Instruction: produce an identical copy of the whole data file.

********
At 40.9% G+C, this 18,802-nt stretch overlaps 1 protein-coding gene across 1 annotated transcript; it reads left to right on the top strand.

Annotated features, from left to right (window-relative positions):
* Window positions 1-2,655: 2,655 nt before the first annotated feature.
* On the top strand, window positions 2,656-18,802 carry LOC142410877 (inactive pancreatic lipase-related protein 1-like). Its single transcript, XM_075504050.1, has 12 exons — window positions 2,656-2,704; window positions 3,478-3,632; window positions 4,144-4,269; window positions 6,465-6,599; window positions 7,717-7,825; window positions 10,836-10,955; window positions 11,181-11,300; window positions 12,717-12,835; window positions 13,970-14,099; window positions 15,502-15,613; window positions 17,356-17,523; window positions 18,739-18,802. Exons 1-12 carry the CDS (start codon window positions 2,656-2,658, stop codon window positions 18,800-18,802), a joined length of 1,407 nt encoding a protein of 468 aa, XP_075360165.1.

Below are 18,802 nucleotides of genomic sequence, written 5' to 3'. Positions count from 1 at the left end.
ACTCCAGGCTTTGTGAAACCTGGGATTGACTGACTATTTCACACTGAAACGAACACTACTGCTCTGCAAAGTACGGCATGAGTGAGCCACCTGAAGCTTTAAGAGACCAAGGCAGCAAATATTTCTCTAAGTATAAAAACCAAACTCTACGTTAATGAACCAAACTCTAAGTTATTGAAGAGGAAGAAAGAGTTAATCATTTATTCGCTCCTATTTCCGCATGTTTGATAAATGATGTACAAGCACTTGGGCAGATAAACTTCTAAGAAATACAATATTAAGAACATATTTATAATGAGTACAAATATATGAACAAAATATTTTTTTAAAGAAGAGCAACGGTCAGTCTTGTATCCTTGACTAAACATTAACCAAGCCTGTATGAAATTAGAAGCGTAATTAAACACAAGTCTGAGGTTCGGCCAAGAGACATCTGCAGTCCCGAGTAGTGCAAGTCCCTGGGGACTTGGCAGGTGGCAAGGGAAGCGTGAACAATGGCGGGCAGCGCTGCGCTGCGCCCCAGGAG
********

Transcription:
At 40.9% G+C, this 18,802-nt stretch overlaps 1 protein-coding gene across 1 annotated transcript; it reads left to right on the top strand.

Annotated features, from left to right (window-relative positions):
* Window positions 1-2,655: 2,655 nt before the first annotated feature.
* On the top strand, window positions 2,656-18,802 carry LOC142410877 (inactive pancreatic lipase-related protein 1-like). Its single transcript, XM_075504050.1, has 12 exons — window positions 2,656-2,704; window positions 3,478-3,632; window positions 4,144-4,269; window positions 6,465-6,599; window positions 7,717-7,825; window positions 10,836-10,955; window positions 11,181-11,300; window positions 12,717-12,835; window positions 13,970-14,099; window positions 15,502-15,613; window positions 17,356-17,523; window positions 18,739-18,802. Exons 1-12 carry the CDS (start codon window positions 2,656-2,658, stop codon window positions 18,800-18,802), a joined length of 1,407 nt encoding a protein of 468 aa, XP_075360165.1.

Below are 18,802 nucleotides of genomic sequence, written 5' to 3'. Positions count from 1 at the left end.
ACTCCAGGCTTTGTGAAACCTGGGATTGACTGACTATTTCACACTGAAACGAACACTACTGCTCTGCAAAGTACGGCATGAGTGAGCCACCTGAAGCTTTAAGAGACCAAGGCAGCAAATATTTCTCTAAGTATAAAAACCAAACTCTACGTTAATGAACCAAACTCTAAGTTATTGAAGAGGAAGAAAGAGTTAATCATTTATTCGCTCCTATTTCCGCATGTTTGATAAATGATGTACAAGCACTTGGGCAGATAAACTTCTAAGAAATACAATATTAAGAACATATTTATAATGAGTACAAATATATGAACAAAATATTTTTTTAAAGAAGAGCAACGGTCAGTCTTGTATCCTTGACTAAACATTAACCAAGCCTGTATGAAATTAGAAGCGTAATTAAACACAAGTCTGAGGTTCGGCCAAGAGACATCTGCAGTCCCGAGTAGTGCAAGTCCCTGGGGACTTGGCAGGTGGCAAGGGAAGCGTGAACAATGGCGGGCAGCGCTGCGCTGCGCCCCAGGAG